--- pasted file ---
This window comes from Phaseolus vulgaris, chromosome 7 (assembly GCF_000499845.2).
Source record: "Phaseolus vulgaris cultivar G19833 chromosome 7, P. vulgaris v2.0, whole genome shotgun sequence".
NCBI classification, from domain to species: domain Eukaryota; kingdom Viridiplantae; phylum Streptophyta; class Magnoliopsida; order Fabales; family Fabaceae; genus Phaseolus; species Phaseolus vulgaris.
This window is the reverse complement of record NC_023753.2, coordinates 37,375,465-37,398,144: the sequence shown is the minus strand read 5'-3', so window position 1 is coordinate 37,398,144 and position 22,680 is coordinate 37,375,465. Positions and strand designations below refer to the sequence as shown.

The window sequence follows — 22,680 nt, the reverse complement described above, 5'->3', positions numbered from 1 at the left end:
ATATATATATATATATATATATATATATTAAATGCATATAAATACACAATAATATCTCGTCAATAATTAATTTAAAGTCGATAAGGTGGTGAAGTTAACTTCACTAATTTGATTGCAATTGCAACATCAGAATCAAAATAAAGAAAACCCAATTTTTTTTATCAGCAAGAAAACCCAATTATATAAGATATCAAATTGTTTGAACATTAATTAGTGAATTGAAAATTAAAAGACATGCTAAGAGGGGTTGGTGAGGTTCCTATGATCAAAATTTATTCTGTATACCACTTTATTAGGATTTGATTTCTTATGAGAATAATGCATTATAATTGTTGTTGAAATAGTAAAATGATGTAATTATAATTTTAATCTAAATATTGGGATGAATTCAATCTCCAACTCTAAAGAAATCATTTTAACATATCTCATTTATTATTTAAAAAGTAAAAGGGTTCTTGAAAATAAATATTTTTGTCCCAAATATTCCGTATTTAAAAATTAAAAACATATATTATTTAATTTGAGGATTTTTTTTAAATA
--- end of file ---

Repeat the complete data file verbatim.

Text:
This window comes from Phaseolus vulgaris, chromosome 7 (assembly GCF_000499845.2).
Source record: "Phaseolus vulgaris cultivar G19833 chromosome 7, P. vulgaris v2.0, whole genome shotgun sequence".
NCBI classification, from domain to species: domain Eukaryota; kingdom Viridiplantae; phylum Streptophyta; class Magnoliopsida; order Fabales; family Fabaceae; genus Phaseolus; species Phaseolus vulgaris.
This window is the reverse complement of record NC_023753.2, coordinates 37,375,465-37,398,144: the sequence shown is the minus strand read 5'-3', so window position 1 is coordinate 37,398,144 and position 22,680 is coordinate 37,375,465. Positions and strand designations below refer to the sequence as shown.

The window sequence follows — 22,680 nt, the reverse complement described above, 5'->3', positions numbered from 1 at the left end:
ATATATATATATATATATATATATATATTAAATGCATATAAATACACAATAATATCTCGTCAATAATTAATTTAAAGTCGATAAGGTGGTGAAGTTAACTTCACTAATTTGATTGCAATTGCAACATCAGAATCAAAATAAAGAAAACCCAATTTTTTTTATCAGCAAGAAAACCCAATTATATAAGATATCAAATTGTTTGAACATTAATTAGTGAATTGAAAATTAAAAGACATGCTAAGAGGGGTTGGTGAGGTTCCTATGATCAAAATTTATTCTGTATACCACTTTATTAGGATTTGATTTCTTATGAGAATAATGCATTATAATTGTTGTTGAAATAGTAAAATGATGTAATTATAATTTTAATCTAAATATTGGGATGAATTCAATCTCCAACTCTAAAGAAATCATTTTAACATATCTCATTTATTATTTAAAAAGTAAAAGGGTTCTTGAAAATAAATATTTTTGTCCCAAATATTCCGTATTTAAAAATTAAAAACATATATTATTTAATTTGAGGATTTTTTTTAAATA